As for the second minigame, it involves moving a blue square around to avoid descending red-and-black squares for thirty seconds, as in the image above. The earlier ones are fairly tame, especially given that this minigame seems to give you infinite retries, but near to the end of the game they seemed to give up all pretence of balance and some of the combinations I had to dodge would probably have required the Force to overcome. Either way, since I had infinite retries, I just kept doing those until I got a favourable thirty seconds.
In terms of game performance, that’s very difficult for me to judge, as my computer is many years old and I have an aura of malfunction that makes all electrical tools I use go haywire. All the same, reloading checkpoints took ages (I read a fair bit of Fellowship of the Ring during one level that gave me some trouble), and saving checkpoints also felt unreasonable. In fact, it would straight-up freeze for a short while. The latest patch notes say that checkpoint saving has been improved, but I haven’t had a chance to test that yet.
I had some complaints about my rifle’s accuracy, but that’s also been patched. If you’re noticing a theme here, then yes, the team really seems to be on the ball for addressing complaints.
However that does come with its downsides. A change was made to camera sensitivity in the latest patch. When I first tried the game, my mouse sensitivity was bonkers, and I ended up playing with my controller. I booted the game up after the patch to check some things today, but now my controller sensitivity is so low that I’ll probably need to switch back to the mouse. Yes, there’s an option to increase sensitivity, but yes, it’s already maxed!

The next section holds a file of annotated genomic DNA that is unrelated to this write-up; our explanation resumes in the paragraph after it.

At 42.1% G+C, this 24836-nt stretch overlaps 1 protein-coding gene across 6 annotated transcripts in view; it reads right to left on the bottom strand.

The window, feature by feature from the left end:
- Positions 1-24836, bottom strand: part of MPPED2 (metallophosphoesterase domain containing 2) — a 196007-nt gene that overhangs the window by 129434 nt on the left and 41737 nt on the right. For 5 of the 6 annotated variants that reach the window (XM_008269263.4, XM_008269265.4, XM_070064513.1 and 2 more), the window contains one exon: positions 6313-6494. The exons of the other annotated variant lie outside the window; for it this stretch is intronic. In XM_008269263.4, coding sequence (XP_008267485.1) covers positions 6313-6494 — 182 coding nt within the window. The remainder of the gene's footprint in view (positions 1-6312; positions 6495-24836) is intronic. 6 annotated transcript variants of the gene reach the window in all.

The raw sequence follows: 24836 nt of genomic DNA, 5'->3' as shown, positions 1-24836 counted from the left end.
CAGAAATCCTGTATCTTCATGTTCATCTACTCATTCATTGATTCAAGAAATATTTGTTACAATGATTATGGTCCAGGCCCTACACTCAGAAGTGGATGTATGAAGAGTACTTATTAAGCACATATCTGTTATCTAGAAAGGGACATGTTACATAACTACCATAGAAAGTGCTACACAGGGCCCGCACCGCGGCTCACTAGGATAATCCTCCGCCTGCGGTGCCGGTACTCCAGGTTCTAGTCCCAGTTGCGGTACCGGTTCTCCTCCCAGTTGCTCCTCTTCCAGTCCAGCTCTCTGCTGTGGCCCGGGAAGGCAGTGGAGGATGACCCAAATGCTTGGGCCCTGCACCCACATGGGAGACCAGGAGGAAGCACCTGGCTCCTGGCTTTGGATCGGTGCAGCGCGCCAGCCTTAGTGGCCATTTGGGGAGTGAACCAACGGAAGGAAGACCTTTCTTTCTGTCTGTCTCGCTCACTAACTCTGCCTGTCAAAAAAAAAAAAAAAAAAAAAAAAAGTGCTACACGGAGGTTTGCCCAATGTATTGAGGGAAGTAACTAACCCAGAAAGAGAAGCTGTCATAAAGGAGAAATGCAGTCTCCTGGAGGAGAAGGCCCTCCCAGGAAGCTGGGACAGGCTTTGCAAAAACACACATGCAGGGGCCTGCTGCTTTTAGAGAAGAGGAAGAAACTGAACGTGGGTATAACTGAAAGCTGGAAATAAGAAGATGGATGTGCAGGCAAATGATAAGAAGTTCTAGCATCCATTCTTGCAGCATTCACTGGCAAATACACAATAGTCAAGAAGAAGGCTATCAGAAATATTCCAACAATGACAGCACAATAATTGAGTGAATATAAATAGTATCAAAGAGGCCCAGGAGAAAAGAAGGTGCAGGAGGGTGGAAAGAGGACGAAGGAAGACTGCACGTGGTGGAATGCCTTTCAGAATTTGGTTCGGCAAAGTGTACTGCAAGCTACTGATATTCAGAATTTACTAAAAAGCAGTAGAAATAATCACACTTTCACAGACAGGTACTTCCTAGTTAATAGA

If I was to level another complaint, it would be that the game ends fairly abruptly. That’s not to say it’s not telegraphed, but the final level is very short indeed, and I didn’t exactly analyse the sequence in depth, but I felt like the main battle was made wildly easier by the presence of friendly NPCs. The earlier stages are a lot longer, and while I appreciate that the pace should absolutely increase towards the finale, I’m not sure this was quite where it needed to be.
Ah, and I should really discuss the hoverbike. I wasn’t sure where exactly to put this part, because I actually liked the hoverbike… for the most part. The first and last stages with it were a lot of fun, and I enjoyed zipping around the gunship’s relentless assaults. However, the second stage involved moving around a lot of awkward and tight turns, and the problems with the bike came into stark relief as the camera moves by itself, and it stubbornly looks behind you if you so much as hint at the possibility of moving backwards. This didn’t make the section impossible, but it sure made it frustrating.
Nonetheless, given all the issues that have been patched already, I wouldn’t be surprised if this section was out-of-date within a day.
I’m more forgiving towards indie games, and I doubt I’m holding Everreach to the same standards as, for example, Shadow of the Tomb Raider. However, I do think the game has a lot of heart, and I loved what was done with the eight hours of playtime I had.
The core gameplay has the basics down but there’s definitely room to be more adventurous and diverse. While most of the issues I encountered weren’t huge, and are things that can largely be patched (more easily than, say, reworking an entire game system), they do add up, and I can understand them being off-putting.
All the same, I enjoyed the adventure and it was a good way to end the day, just kicking back and clearing a little bit more for a couple of hours over a week. It feels like, even though the story does wrap up, there is plenty of room to explore both the setting and the lead character, and I’d be on board for a second trip.